Six Essential Stephen King Books For Your Halloween Library

Few names are more closely linked with the horror genre than Stephen King. The astonishingly prolific writer still towers over the horror genre like a colossus. With at least one new book out every year since the seventies, it can be daunting to know where to start. So for the uninitiated, here’s a list of the best paperbacks to settle down with after a long night’s trick or treating.


For me this was the gateway drug into the world of King. This was the first of his books that I dared to read as a young teeneager and I spent the majority of a family holiday devouring it. It was the first book that I read that made me feel like a proper grown up. A creepy tale of grief and the undead. Gory and shocking in places, this is a real meaty horror story and a great place to start.


Although he’d already written some outstanding books, I’d argue that It is where King really came into his own. The most successful of his previous novels were riffs on existing horror classics. Almost every one of It’s 1000 or so pages is trademark King. A group of children in a small town are terrorised by Pennywise The Clown — now a shapeshifting pop-culture icon thanks to Bill Skarsgård and Tim Curry’s on-screen performances. Without this there would be no Stranger Things and all manner of 80s horror. We all owe a debt to It.


1979’s The Dead Zone was already brilliant, but has become more of a hit in recent years after having gained a new relevance during the Trump era. This book features King’s best villain — the shifty, psychotic president-in-waiting Greg Stillson. The book spawned a TV spin-off but it’s the David Cronenberg screen adaptation starring Christopher Walken that really sticks in the memory. In the movie Martin Sheen puts in one of his best performances as Stillson- a stark contrast to years later when he went on to become everyone’s favourite president in The West Wing.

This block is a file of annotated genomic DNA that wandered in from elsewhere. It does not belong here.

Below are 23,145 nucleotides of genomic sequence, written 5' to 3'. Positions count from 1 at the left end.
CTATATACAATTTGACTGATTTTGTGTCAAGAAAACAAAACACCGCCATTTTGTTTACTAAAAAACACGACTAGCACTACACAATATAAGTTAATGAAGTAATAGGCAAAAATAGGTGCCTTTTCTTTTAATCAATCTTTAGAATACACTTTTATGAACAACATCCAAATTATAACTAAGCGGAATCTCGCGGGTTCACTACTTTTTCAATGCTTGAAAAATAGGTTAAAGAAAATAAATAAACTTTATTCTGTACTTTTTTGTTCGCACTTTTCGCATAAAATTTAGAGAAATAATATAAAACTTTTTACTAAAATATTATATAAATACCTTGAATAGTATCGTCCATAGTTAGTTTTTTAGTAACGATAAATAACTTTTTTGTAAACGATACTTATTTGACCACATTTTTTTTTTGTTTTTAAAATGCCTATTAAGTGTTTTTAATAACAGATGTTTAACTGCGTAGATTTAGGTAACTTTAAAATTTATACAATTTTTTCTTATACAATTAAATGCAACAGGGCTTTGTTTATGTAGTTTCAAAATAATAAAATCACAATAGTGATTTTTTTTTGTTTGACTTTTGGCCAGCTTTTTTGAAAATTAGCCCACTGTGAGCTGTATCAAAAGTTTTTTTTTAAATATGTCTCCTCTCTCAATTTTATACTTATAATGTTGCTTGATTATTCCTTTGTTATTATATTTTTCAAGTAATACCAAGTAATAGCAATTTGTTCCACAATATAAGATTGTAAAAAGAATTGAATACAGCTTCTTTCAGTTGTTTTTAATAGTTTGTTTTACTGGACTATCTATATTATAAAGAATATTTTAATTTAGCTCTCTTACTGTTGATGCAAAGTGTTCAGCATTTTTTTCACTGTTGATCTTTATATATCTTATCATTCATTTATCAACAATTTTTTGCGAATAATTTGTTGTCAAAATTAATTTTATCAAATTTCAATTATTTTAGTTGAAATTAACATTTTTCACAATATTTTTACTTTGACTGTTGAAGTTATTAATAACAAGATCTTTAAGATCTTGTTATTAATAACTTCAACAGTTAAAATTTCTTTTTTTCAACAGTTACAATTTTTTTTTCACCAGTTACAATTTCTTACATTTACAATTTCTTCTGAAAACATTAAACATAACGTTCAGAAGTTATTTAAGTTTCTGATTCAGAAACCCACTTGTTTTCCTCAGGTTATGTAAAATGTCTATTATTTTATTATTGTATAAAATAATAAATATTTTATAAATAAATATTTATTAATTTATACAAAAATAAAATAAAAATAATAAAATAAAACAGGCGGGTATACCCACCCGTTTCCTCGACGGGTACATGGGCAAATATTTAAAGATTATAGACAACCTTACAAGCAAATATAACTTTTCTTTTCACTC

King likes to write BIG books — some arguably a tad too long. This was the first real brick in the King cannon, and one of the most effective. The Stand is a remarkably ambitious epic culminating in a biblical style battle between good and evil in a world ravaged by a killer virus. This already weighty book was subsequently released in an even longer “uncut” version in the 90s. It’s my personal favourite and well worth diving into if you have the arm muscles to pick it up.


In 1999 King was struck by a minivan and sustained multiple injuries. This close brush with death led King to write this nonfiction book — The whole thing pulls off a brilliant mix of memoir and writing manual, along with King coming to terms with the devastating accident. It was recently named by the Guardian as one of the 100 best books of this century so far.


A controversial choice- Despite a few forays into pulp fiction, this was the first novel which saw King as a traditional thriller writer. Mr Mercedes is a cut above the usual police procedural, outlining a deadly and gripping game of cat-and-mouse between some of King’s best drawn characters in recent years. This was the first part of the “Finders Keepers” series of novels and although the trilogy eventually descends into the supernatural realm, this is a real page-turner that can hold its own against even the most polished of the thriller genre. Sadly, events in the novel have since been eclipsed by real life terror atrocities, which may make this uncomfortable reading for some, but it’s still worth checking out.

And there you go — and I’m sure there will be several of you out there that will disagree with my picks, screaming “What? No Dark Tower??!” or shedding a tear at the absence of Salem’s Lot. And you’d be justified; with such a huge cannon of work it’s almost impossible to whittle down King’s bibliography to a handful of essential titles. Trust me when I say this list kept me awake at night — and sleepless nights are something that Stephen King sure loves to give his readers.

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